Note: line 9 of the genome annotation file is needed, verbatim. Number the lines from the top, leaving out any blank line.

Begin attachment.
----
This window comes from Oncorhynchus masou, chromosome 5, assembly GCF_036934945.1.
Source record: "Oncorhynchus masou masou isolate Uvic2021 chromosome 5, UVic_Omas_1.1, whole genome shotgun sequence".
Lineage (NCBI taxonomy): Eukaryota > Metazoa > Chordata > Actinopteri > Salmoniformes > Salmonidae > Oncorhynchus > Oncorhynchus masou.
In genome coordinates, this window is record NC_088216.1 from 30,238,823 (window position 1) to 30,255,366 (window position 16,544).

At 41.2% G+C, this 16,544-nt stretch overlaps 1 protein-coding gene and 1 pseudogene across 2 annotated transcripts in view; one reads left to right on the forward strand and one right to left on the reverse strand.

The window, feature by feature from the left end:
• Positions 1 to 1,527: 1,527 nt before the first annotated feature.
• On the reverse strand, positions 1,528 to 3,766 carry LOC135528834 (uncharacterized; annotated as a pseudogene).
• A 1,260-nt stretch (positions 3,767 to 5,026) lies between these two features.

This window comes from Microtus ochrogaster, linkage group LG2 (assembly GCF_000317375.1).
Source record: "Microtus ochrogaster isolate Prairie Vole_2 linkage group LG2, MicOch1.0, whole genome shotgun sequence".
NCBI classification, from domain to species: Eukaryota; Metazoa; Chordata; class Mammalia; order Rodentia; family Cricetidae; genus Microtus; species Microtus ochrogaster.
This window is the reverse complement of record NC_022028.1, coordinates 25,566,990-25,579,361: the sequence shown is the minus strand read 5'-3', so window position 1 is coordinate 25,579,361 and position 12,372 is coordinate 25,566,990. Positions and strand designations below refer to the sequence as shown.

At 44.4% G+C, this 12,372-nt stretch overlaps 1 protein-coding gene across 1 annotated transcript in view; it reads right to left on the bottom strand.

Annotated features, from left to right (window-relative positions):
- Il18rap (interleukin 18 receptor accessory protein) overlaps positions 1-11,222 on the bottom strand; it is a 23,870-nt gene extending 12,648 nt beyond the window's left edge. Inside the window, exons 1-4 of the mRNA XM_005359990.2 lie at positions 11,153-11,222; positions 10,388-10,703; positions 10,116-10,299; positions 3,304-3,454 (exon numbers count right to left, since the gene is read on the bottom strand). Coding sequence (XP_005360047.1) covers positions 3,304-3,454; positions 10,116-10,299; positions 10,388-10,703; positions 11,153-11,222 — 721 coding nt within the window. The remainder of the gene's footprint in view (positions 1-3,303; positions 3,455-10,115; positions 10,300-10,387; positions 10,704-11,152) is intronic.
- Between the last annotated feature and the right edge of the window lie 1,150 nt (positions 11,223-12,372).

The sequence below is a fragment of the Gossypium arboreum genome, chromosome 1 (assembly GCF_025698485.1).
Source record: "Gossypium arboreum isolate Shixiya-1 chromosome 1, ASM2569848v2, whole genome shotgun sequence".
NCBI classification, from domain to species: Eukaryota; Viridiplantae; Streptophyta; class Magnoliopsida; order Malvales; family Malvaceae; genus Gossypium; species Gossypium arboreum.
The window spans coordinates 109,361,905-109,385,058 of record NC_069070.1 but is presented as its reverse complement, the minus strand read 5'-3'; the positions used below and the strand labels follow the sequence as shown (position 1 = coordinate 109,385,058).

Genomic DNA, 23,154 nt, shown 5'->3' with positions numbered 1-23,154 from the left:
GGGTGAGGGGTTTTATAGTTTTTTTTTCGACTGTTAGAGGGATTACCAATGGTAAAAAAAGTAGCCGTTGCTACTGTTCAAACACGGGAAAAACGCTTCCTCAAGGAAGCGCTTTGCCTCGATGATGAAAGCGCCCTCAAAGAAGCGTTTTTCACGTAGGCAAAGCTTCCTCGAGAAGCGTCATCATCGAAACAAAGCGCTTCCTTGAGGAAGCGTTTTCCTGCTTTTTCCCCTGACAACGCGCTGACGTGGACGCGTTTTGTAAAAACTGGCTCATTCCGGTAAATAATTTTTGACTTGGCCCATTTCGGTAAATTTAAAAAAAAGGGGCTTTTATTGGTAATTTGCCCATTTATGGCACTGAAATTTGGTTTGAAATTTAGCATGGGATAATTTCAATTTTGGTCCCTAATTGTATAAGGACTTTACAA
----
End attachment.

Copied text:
• A 1,260-nt stretch (positions 3,767 to 5,026) lies between these two features.